The American people have lost interest in long-term nation building projects or waging protracted counterinsurgencies. This sentiment, which is unlikely to change son, has made it more important to be able to provide “over-the-horizon” military power to U.S. allies, including new ones like the governments of Iraq and Afghanistan, through air and naval power.
The Arab Spring is threatening to deprive the U.S. military of many facilities in the Middle East, requiring a buildup of offshore capabilities. The upheavals in those countries have already led to an upsurge in refugees from North Africa fleeing across the Mediterranean into Southern Europe.
Anticipated global trends in economics, demographics, resources, and climate change will if anything increase the demand for maritime power and influence. The world’s waterways will remain the most efficient means for transporting goods. The world’s poor may be inspired by the success of the Somali pirates and become buccaneers preying on the world’s commercial fleets. The proliferation of ballistic missile arsenals throughout the could well require purchasing many additional missile-defense ships.
And several SLD articles have already underscored the opportunities and challenges that are emerging with the thawing of the Arctic ice. Among other things, this development is making accessible the natural resources under its waters and broadening opportunities for global commerce through northern seas. But this access could be contested, and states will need sea power to enforce their claims.
As other SLD articles have noted, the United States urgently needs to reconstitute its Coast Guard icebreaker fleet. Otherwise, it may need to rely on Russia for this capacity, adding to existing U.S. dependence on Russia for manned space flight vehicles.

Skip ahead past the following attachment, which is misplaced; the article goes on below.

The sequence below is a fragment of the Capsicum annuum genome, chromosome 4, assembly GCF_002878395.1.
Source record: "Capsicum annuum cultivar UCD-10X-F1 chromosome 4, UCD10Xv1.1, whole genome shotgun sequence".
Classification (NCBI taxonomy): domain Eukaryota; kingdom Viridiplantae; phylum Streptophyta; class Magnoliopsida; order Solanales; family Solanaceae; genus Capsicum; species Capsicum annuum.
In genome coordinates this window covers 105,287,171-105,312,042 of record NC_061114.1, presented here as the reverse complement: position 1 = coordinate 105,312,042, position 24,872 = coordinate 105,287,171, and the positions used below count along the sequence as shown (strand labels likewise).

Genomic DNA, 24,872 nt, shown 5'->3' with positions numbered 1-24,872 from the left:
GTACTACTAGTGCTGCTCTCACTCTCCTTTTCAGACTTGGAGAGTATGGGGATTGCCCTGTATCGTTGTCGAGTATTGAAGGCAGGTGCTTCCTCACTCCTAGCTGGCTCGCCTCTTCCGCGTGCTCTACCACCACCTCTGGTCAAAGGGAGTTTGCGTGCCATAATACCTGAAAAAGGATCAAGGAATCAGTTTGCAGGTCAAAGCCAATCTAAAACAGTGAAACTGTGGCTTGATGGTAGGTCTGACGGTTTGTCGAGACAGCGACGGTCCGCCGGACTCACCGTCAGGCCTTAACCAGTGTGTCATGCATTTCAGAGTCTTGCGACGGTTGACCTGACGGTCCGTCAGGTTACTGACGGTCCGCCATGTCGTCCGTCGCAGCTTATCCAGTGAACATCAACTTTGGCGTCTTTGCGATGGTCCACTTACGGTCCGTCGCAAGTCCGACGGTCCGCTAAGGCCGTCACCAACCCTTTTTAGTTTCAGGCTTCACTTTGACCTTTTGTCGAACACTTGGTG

Unfortunately, U.S. maritime supremacy is threatened by two developments. First, China and other countries are challenging U.S. dominance through innovative tactics and lavish spending. Second, excessive U.S. budget stringency is undermining the sinews of U.S. naval strength.
Pentagon planners worry that Iran, China, Iran, and other adversaries are developing “asymmetric” capabilities that employ innovative means and tactics to circumvent U.S. maritime dominance. These include “anti-access strategies” designed to hobble the U.S. Navy’s ability to project and sustain combat power in a region and “area-denial strategies” that seek to constrain U.S. maritime freedom of action.
The Peoples’ Republic of China is not neglecting the importance of sea power even if congressional budget cutters might. The Chinese have acquired several of the world’s largest shipping companies. They are also constructing a network of facilities and supporting bases in the Indo-Pacific region—sometimes called a “string of pearls”—to support an expansion of their naval power to that domain. Now the Chinese are developing a fleet of aircraft carriers top project power throughout the world.